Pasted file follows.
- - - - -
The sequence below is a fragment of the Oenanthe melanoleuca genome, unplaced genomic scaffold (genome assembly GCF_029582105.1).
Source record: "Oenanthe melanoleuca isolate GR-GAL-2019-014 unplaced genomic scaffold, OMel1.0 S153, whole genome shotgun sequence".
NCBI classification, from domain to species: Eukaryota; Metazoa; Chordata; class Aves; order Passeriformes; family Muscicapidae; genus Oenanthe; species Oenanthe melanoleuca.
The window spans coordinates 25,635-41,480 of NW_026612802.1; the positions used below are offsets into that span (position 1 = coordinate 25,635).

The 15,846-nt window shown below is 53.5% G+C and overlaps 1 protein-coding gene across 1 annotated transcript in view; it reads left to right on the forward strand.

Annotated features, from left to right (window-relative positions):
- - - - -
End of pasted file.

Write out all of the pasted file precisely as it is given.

The sequence below is a fragment of the Oenanthe melanoleuca genome, unplaced genomic scaffold (genome assembly GCF_029582105.1).
Source record: "Oenanthe melanoleuca isolate GR-GAL-2019-014 unplaced genomic scaffold, OMel1.0 S153, whole genome shotgun sequence".
NCBI classification, from domain to species: Eukaryota; Metazoa; Chordata; class Aves; order Passeriformes; family Muscicapidae; genus Oenanthe; species Oenanthe melanoleuca.
The window spans coordinates 25,635-41,480 of NW_026612802.1; the positions used below are offsets into that span (position 1 = coordinate 25,635).

The 15,846-nt window shown below is 53.5% G+C and overlaps 1 protein-coding gene across 1 annotated transcript in view; it reads left to right on the forward strand.

Annotated features, from left to right (window-relative positions):